4) Check out Athletes Connected, recently featured in the Huffington Post:

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Missed last week's issue? See which articles your colleagues read most.

    3 Surefire Tips For Managing Stress As A College Student (USA Today)
Teaching Students How To Learn Without Study Drugs (MindShift)
Should Students Be Required To Work In College? (The Wall Street Journal)
Educating College Students On Drinking Risks Can Temporarily Help Lessen Drinking Behaviors (Medical Express)

Don't be left behind. Click here to see what else you missed.

Obama Signs 'Student Aid Bill of Rights' To Help Protect Borrowers
The New York Times
President Barack Obama on March 10 signed what he called a "Student Aid Bill of Rights" that he said would help students deal with the growing burden of college loans. With the memorandum, President Obama directed federal agencies to take steps to make it easier for college students to finance their education, pay back their loans and avoid being taken advantage of by unscrupulous lenders.
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The Erica Holloman Foundation
ACPA member, Erica J. Holloman, fought Triple Negative Breast Cancer for five years. During that time, she continued to educate herself and live her life passionately, writing her memoirs and creating the Caregiver Thank You! jewelry collection. Showing her caregivers how much she appreciated the time and attention they gave her was very important to her. She passed in June, 2011.

Although it has been difficult for them, her mother and father are now running her business and her foundation, for the awareness of Triple Negative Breast Cancer.

Erica was awarded her Doctorate of Philosophy in 2014, from the University of Louisville. She also graduated from the University of Dayton and the University of Cincinnati. She held the position of Program Director of Graduate Student Affairs & Multicultural Programming in the School of Business at Wake Forest University.

For more information, contact Josie Holloman Adams by phone, 513-541-6110 or by email,

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Fraternity Crackdown: Universities Are Clamping Down Hard, But Do Bans Work?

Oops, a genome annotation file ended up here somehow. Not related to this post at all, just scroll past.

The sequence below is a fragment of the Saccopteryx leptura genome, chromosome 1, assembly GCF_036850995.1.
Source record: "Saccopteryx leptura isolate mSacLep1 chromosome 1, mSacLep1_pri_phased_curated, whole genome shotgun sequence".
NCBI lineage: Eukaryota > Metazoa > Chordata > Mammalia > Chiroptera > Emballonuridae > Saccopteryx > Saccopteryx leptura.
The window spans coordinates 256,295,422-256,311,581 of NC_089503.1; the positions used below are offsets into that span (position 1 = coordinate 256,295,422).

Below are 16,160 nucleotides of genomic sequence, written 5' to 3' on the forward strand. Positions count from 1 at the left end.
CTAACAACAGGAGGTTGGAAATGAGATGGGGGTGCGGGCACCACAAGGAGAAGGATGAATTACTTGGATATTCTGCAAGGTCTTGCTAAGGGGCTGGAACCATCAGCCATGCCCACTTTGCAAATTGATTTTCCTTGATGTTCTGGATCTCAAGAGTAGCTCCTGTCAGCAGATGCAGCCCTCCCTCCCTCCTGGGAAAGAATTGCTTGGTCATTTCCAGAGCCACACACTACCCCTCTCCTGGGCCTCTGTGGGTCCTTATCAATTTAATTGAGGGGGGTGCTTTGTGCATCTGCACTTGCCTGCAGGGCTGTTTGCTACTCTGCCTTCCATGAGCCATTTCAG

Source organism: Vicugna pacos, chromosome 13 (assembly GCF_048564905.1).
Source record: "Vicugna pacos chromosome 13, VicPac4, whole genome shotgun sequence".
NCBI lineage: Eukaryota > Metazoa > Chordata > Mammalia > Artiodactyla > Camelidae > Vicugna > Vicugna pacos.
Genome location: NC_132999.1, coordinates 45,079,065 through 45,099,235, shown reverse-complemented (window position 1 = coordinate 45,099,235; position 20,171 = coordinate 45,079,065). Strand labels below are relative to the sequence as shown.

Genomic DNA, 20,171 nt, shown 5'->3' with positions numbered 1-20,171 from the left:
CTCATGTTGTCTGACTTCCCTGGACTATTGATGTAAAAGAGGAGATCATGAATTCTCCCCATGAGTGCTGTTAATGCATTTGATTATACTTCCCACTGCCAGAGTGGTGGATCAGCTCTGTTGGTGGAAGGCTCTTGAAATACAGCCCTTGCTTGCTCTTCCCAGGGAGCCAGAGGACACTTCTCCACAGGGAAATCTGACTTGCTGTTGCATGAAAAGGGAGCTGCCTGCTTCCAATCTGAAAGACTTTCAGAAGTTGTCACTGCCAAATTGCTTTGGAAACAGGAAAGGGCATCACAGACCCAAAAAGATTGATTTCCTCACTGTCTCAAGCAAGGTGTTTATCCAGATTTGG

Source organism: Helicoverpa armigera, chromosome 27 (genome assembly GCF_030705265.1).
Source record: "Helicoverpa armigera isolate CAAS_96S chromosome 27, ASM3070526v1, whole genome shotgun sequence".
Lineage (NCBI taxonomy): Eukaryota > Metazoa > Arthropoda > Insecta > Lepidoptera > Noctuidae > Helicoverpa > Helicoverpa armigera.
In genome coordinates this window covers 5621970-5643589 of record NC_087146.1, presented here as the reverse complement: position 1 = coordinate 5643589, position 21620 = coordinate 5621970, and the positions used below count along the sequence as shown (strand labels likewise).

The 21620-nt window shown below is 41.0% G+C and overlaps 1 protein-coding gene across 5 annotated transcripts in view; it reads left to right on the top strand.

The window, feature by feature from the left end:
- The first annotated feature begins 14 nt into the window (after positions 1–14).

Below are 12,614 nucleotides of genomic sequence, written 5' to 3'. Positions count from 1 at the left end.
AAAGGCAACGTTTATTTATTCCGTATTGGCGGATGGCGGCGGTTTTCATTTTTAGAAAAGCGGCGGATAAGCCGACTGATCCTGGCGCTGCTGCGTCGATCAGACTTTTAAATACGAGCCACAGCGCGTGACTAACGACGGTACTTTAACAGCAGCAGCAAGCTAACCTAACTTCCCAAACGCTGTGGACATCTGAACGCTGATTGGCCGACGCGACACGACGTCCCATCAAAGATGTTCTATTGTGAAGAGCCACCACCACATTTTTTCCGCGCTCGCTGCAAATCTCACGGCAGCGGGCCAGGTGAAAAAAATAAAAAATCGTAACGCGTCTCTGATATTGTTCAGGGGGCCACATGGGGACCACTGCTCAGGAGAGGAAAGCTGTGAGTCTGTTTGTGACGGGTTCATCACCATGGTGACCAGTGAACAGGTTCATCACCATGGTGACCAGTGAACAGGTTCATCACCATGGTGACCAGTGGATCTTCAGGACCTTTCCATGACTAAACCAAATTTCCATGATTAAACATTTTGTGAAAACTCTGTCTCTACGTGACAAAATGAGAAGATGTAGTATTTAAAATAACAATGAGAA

NBC News
In February 2002, a 21-year-old junior at Alfred University in upstate New York was found dead in a creek after taking a beating from his fraternity brothers at Zeta Beta Tau. Although authorities couldn't prove the blows caused the young man's death, the circumstances prompted school officials to conclude, after years of trying to reform Greek culture on campus, that frats weren't worth saving. "The Greek system is beyond repair," the chairman of the school's board said at the time.
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Call For CRMA Proposals — Extended Until March 31
It Takes a Village, Collaborative Partnerships that Strengthen Outcomes is the theme of the 15th Biennial Career Resource Managers Association (CRMA) Conference at Tufts University in Medford, Massachusetts.

The CRMA Conference Committee is seeking proposals aligned with the maxim, "It Takes a Village," that highlight how career services drives collaboration on and off campus to achieve goals. In addition, we welcome proposals on topics such as career resources, programming, assessment and best practices.

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How To Improve Graduation Rates At Community Colleges
The New York Times
Community colleges are intended to be gateways to careers or to four-year colleges offering bachelor's degrees. Unfortunately, they have very low graduation rates. Just 20 percent of full-time students seeking a degree get one within three years. That number rises to 35 percent after five years, but by then another 45 percent have given up completely and are no longer enrolled. With graduation rates that low, community colleges can be dead ends rather than gateways for students.
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eCommunity is a weekly e-newsletter for ACPA members and subscribers. It provides updates on timely association-wide programs and initiatives as well as news on student affairs and higher education.

Mel Martinez, ACPA Team Lead, Impression and Impact
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Colby Horton, Vice President of Publishing, 469.420.2601